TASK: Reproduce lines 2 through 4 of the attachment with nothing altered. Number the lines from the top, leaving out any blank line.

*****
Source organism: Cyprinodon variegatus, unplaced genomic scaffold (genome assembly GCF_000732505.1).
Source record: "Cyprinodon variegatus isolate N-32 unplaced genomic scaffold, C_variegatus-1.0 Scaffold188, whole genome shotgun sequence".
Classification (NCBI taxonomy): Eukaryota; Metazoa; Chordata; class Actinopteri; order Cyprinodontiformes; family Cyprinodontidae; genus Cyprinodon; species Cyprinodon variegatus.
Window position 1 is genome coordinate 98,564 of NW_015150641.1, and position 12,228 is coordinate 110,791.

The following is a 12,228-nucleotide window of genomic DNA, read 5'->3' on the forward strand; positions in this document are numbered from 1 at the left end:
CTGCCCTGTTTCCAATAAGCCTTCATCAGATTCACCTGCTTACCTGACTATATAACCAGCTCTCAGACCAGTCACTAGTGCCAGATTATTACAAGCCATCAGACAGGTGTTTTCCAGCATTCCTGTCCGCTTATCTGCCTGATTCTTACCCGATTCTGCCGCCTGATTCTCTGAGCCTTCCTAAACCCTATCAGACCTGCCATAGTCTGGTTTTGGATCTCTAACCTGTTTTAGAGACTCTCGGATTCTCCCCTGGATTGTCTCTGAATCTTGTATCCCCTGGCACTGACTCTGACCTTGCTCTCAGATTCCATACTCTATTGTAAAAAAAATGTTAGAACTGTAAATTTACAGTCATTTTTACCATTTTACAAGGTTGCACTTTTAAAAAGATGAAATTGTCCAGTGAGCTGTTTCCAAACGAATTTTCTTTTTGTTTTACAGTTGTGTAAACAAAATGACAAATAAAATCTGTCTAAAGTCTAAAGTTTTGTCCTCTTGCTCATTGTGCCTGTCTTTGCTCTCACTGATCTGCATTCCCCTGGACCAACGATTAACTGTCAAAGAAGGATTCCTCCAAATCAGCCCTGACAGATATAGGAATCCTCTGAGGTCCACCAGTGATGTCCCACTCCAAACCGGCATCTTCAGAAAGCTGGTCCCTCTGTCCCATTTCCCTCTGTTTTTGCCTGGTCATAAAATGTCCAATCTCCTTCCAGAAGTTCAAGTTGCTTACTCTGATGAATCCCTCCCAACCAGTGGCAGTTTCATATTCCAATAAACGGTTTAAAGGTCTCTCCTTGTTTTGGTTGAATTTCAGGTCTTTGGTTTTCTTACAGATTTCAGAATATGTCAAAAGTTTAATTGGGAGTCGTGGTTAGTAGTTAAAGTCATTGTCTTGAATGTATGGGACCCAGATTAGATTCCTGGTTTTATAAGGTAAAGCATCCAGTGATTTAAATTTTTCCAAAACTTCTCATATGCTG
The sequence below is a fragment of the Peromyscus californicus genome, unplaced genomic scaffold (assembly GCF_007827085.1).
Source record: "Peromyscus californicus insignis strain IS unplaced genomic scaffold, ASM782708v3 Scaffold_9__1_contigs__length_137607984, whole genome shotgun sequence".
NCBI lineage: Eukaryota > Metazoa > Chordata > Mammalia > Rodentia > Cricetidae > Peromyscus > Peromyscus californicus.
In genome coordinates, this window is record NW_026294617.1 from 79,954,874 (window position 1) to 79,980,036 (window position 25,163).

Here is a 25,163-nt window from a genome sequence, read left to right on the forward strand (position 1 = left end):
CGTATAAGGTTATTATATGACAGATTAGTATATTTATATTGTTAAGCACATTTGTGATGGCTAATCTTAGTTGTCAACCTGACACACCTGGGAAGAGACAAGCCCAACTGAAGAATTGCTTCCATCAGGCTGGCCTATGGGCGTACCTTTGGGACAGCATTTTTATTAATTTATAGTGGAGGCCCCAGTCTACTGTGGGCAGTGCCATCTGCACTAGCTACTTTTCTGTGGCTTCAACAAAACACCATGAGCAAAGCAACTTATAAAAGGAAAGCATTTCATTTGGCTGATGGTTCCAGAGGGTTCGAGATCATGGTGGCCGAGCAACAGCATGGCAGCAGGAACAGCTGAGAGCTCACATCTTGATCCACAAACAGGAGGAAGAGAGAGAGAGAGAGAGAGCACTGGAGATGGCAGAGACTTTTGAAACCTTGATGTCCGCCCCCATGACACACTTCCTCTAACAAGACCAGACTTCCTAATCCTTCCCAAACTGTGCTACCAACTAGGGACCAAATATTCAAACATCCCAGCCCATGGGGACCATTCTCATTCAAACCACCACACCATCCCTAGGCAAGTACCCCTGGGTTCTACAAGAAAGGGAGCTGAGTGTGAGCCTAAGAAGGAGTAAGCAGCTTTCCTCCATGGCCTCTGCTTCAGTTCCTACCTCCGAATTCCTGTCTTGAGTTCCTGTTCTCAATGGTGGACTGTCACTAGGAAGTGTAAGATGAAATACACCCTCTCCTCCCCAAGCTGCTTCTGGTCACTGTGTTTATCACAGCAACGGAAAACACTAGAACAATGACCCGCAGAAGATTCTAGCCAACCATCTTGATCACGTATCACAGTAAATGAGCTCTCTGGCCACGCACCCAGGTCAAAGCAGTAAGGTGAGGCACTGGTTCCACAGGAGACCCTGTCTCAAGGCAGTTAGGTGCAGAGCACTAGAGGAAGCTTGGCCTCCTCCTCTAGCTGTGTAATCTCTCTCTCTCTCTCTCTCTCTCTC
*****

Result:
Source record: "Cyprinodon variegatus isolate N-32 unplaced genomic scaffold, C_variegatus-1.0 Scaffold188, whole genome shotgun sequence".
Classification (NCBI taxonomy): Eukaryota; Metazoa; Chordata; class Actinopteri; order Cyprinodontiformes; family Cyprinodontidae; genus Cyprinodon; species Cyprinodon variegatus.
Window position 1 is genome coordinate 98,564 of NW_015150641.1, and position 12,228 is coordinate 110,791.